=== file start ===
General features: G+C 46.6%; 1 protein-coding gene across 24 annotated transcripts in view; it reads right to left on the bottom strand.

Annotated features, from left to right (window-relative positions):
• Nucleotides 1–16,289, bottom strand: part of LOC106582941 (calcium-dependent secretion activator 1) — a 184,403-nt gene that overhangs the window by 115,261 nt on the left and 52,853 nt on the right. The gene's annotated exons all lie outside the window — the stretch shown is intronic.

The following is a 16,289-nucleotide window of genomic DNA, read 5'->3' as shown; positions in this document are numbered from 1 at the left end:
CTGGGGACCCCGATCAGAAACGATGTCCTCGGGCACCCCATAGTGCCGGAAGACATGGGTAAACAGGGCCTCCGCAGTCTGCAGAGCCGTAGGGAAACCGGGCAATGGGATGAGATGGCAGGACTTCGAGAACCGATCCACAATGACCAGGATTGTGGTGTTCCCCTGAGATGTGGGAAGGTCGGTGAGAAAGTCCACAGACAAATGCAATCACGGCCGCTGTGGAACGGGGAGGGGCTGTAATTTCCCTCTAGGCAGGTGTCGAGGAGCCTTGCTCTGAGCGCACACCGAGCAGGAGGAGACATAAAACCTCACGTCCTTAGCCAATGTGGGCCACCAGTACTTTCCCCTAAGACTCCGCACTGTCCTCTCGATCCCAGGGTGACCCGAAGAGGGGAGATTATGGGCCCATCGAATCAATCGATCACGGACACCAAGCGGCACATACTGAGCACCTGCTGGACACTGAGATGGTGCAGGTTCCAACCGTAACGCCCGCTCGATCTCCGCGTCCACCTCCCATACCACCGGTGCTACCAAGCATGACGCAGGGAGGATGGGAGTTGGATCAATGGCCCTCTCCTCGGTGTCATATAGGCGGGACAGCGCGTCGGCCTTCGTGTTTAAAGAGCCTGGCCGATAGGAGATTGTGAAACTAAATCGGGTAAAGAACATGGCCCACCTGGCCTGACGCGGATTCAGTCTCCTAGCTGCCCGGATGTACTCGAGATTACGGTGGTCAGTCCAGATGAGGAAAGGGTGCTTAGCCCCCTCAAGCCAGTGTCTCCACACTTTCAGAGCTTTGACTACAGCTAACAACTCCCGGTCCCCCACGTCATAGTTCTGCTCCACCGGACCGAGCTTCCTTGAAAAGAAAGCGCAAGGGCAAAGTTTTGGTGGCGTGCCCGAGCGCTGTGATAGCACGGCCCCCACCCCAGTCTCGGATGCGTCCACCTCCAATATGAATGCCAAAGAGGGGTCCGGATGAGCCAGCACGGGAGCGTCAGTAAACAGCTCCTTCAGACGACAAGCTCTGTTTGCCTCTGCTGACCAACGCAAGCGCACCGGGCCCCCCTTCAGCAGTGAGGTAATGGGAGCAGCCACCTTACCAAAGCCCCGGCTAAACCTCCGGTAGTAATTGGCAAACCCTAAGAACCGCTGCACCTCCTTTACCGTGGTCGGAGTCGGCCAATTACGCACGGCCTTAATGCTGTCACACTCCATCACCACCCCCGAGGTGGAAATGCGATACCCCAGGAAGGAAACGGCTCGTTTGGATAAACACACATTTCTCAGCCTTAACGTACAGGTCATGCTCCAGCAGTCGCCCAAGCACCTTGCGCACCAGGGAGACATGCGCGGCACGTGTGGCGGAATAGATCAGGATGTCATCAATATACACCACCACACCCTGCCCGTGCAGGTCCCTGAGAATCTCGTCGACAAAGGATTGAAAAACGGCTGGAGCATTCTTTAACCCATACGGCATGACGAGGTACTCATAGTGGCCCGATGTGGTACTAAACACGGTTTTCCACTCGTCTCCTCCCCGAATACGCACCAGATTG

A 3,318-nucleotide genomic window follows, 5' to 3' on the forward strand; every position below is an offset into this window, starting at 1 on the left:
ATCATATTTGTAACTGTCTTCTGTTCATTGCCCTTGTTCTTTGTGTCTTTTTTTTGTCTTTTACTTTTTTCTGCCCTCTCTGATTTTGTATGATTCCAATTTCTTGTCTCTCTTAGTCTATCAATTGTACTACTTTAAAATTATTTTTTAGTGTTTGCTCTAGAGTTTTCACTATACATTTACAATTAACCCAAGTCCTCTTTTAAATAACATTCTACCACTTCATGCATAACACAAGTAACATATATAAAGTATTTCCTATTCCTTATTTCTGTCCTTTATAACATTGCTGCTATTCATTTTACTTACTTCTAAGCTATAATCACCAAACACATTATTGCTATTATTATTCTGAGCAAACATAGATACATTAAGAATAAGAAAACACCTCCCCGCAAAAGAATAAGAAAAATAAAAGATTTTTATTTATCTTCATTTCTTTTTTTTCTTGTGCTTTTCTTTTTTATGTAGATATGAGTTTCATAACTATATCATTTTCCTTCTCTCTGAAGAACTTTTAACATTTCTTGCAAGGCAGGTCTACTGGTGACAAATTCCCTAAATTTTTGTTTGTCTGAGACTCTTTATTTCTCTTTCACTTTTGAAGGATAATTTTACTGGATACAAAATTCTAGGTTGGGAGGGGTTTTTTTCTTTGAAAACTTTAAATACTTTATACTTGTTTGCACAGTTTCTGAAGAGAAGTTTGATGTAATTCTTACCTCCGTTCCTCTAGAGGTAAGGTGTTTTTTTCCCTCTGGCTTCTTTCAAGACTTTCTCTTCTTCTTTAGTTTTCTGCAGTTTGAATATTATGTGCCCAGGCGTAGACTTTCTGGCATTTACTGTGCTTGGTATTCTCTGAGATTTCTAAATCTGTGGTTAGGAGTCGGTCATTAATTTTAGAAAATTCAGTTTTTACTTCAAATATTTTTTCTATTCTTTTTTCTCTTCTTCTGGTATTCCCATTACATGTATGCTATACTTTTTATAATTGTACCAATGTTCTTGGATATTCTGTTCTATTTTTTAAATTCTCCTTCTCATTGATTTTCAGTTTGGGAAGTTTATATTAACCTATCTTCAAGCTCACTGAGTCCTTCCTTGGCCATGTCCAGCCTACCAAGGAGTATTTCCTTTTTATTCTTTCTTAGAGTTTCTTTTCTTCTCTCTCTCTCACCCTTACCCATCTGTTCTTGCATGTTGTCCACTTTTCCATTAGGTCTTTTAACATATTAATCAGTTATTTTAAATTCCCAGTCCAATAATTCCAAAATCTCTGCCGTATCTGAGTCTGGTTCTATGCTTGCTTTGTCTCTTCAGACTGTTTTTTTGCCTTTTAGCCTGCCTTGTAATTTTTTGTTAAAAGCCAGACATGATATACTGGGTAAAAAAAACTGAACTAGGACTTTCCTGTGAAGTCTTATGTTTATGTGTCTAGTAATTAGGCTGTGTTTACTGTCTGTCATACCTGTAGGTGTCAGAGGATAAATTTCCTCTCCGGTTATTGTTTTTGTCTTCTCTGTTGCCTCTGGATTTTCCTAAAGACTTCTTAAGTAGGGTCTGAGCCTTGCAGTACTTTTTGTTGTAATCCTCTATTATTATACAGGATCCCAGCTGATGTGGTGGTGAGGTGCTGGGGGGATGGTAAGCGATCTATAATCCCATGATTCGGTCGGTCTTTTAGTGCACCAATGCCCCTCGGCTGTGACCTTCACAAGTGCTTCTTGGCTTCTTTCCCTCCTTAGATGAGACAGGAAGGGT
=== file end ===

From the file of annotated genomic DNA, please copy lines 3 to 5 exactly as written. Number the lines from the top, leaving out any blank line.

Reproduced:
• Nucleotides 1–16,289, bottom strand: part of LOC106582941 (calcium-dependent secretion activator 1) — a 184,403-nt gene that overhangs the window by 115,261 nt on the left and 52,853 nt on the right. The gene's annotated exons all lie outside the window — the stretch shown is intronic.

The following is a 16,289-nucleotide window of genomic DNA, read 5'->3' as shown; positions in this document are numbered from 1 at the left end:
CTGGGGACCCCGATCAGAAACGATGTCCTCGGGCACCCCATAGTGCCGGAAGACATGGGTAAACAGGGCCTCCGCAGTCTGCAGAGCCGTAGGGAAACCGGGCAATGGGATGAGATGGCAGGACTTCGAGAACCGATCCACAATGACCAGGATTGTGGTGTTCCCCTGAGATGTGGGAAGGTCGGTGAGAAAGTCCACAGACAAATGCAATCACGGCCGCTGTGGAACGGGGAGGGGCTGTAATTTCCCTCTAGGCAGGTGTCGAGGAGCCTTGCTCTGAGCGCACACCGAGCAGGAGGAGACATAAAACCTCACGTCCTTAGCCAATGTGGGCCACCAGTACTTTCCCCTAAGACTCCGCACTGTCCTCTCGATCCCAGGGTGACCCGAAGAGGGGAGATTATGGGCCCATCGAATCAATCGATCACGGACACCAAGCGGCACATACTGAGCACCTGCTGGACACTGAGATGGTGCAGGTTCCAACCGTAACGCCCGCTCGATCTCCGCGTCCACCTCCCATACCACCGGTGCTACCAAGCATGACGCAGGGAGGATGGGAGTTGGATCAATGGCCCTCTCCTCGGTGTCATATAGGCGGGACAGCGCGTCGGCCTTCGTGTTTAAAGAGCCTGGCCGATAGGAGATTGTGAAACTAAATCGGGTAAAGAACATGGCCCACCTGGCCTGACGCGGATTCAGTCTCCTAGCTGCCCGGATGTACTCGAGATTACGGTGGTCAGTCCAGATGAGGAAAGGGTGCTTAGCCCCCTCAAGCCAGTGTCTCCACACTTTCAGAGCTTTGACTACAGCTAACAACTCCCGGTCCCCCACGTCATAGTTCTGCTCCACCGGACCGAGCTTCCTTGAAAAGAAAGCGCAAGGGCAAAGTTTTGGTGGCGTGCCCGAGCGCTGTGATAGCACGGCCCCCACCCCAGTCTCGGATGCGTCCACCTCCAATATGAATGCCAAAGAGGGGTCCGGATGAGCCAGCACGGGAGCGTCAGTAAACAGCTCCTTCAGACGACAAGCTCTGTTTGCCTCTGCTGACCAACGCAAGCGCACCGGGCCCCCCTTCAGCAGTGAGGTAATGGGAGCAGCCACCTTACCAAAGCCCCGGCTAAACCTCCGGTAGTAATTGGCAAACCCTAAGAACCGCTGCACCTCCTTTACCGTGGTCGGAGTCGGCCAATTACGCACGGCCTTAATGCTGTCACACTCCATCACCACCCCCGAGGTGGAAATGCGATACCCCAGGAAGGAAACGGCTCGTTTGGATAAACACACATTTCTCAGCCTTAACGTACAGGTCATGCTCCAGCAGTCGCCCAAGCACCTTGCGCACCAGGGAGACATGCGCGGCACGTGTGGCGGAATAGATCAGGATGTCATCAATATACACCACCACACCCTGCCCGTGCAGGTCCCTGAGAATCTCGTCGACAAAGGATTGAAAAACGGCTGGAGCATTCTTTAACCCATACGGCATGACGAGGTACTCATAGTGGCCCGATGTGGTACTAAACACGGTTTTCCACTCGTCTCCTCCCCGAATACGCACCAGATTG